Negative Feedback Example: Glucose and Insulin Pancreas Glucose intake occurs during digestion of food that is needed for energy expenditure to perform routine physical activities. The pancreas is the key organ that regulates the glucose levels in body by secreting two hormones, insulin and glucagon. The liver also helps to store the excess glucose in form of glycogen to be utilized later. Liver
Glucose and Insulin Negative Feedback Loop Eating cake Increases Glucose Levels (-) Lowers Blood Glucose levels CYCLE 1 Insulin stimulates the cells to take up glucose from the blood. Stimulates β cells of pancreas to secrete insulin
CYCLE 2 Low Blood Glucose Levels (-) High blood glucose levels and Cycle 1 continues Stimulated Alpha Cells in Pancreas Glucagon is released Glucagon stimulates liver cells to release glucose into the blood
Glucose and Insulin Negative Feedback Loop Two primary Hormones Insulin Lowers Blood Glucose Levels Glucagon Raises Blood Glucose Levels The opposite actions of these two hormones, insulin and glucagon, helps to maintain normal blood sugar levels in the body hence maintain homeostasis of the body.
Feedback Check-up. . ◦ What is a feedback and an example of a negative AND positive system? ◦ What is the endocrine system and why is it important? ◦ Define homeostasis and how normal body function is maintained with feedback mechanisms.
Kidneys and Water Regulation The kidneys play a key role in maintaining water regulation. Renal Cortex Renal Medulla
Kidney and Water Regulation The nephron is the most important functional part of the kidney. It filters nutrients like salts and amino acids in the Bowman’s capsule into ascending loop and filters the urine.
Kidney and Water Regulation Anti-Diuretic Hormone, ADH (also called vasopressin), is secreted by the pituitary gland acts on the nephron to conserve water and regulate the tonicity of body fluids. Anti. Diuretic Hormone ADH acts on Nephron to reabsorb water and decrease blood osmolality (saltiness)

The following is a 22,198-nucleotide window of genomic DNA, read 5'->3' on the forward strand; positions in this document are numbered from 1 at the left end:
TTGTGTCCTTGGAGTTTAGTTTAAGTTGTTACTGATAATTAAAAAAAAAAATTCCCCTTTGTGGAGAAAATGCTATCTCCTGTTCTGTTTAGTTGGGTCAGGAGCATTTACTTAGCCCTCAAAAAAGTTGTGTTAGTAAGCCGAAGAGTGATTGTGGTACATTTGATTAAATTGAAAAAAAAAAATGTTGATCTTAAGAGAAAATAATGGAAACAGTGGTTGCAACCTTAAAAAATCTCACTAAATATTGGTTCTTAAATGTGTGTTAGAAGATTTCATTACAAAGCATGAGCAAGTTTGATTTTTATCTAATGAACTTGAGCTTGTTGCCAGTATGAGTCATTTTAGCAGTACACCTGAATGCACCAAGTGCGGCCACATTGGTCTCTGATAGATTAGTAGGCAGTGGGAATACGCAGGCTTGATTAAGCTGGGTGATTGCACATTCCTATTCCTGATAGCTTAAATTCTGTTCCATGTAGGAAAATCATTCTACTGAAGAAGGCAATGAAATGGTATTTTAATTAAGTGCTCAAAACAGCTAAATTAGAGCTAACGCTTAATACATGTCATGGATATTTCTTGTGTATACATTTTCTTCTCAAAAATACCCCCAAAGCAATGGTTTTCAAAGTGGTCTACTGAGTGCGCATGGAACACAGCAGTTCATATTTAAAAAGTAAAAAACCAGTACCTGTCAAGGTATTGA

Your Turn! Draw a Negative Feedback loop that demonstrates how your kidneys, blood, and brain work together to regulate the amount of water in your body. Include these terms: ADH Nephron Distal Collecting Tubules Osmoreceptors Hypothalamus Pituitary Gland Concentrated Urine Dilute Urine Permeability
ADH regulated water conservation in kidneys Excess water Less water in the blood Stimulates osmoreceptors in hypothalamus to send signals to the pituitary gland Pituitary glands secretes high levels of ADH Pituitary glands secretes low levels of ADH makes the tubules more permeable and more water is reabsorbed back into the bloodstream (urine is concentrated). Less ADH makes the tubules less permeable and less water is reabsorbed back into the bloodstream (urine is dilute).
ADH regulated water conservation in kidneys Osmoregulators send negative feedback to the hypothalamus about the concentration of water in the bloodstream. The hypothalamus then stimulates the pituitary glands to secrete high or low concentrations of antidiuretic hormone. ADH then makes the tubules more or less permeable and hence, maintains water and electrolyte homeostasis.
Positive Feedback Loops A positive feedback loop occurs when the output of a system acts to enhance the changes to the input of the system. One example of a biological positive feedback loop is the onset of contractions in childbirth. ◦ When a contraction occurs, the hormone oxytocin is released into the body, which stimulates further contractions. ◦ This results in contractions increasing in amplitude and frequency.
Positive Feedback Another example is blood clotting. ◦ The loop is initiated when injured tissue releases signal chemicals that activate platelets in the blood. ◦ An activated platelet releases chemicals to activate more platelets, causing a rapid cascade and the formation of a blood clot. Lactation involves positive feedback so that the more the baby suckles, the more milk is produced.
Positive Feedback In most cases, once the purpose of the feedback loop is completed, counter-signals are released that suppress or break the loop. ◦ Childbirth contractions stop when the baby is out of the mother's body. ◦ Chemicals break down the blood clot. ◦ Lactation stops when the baby no longer nurses.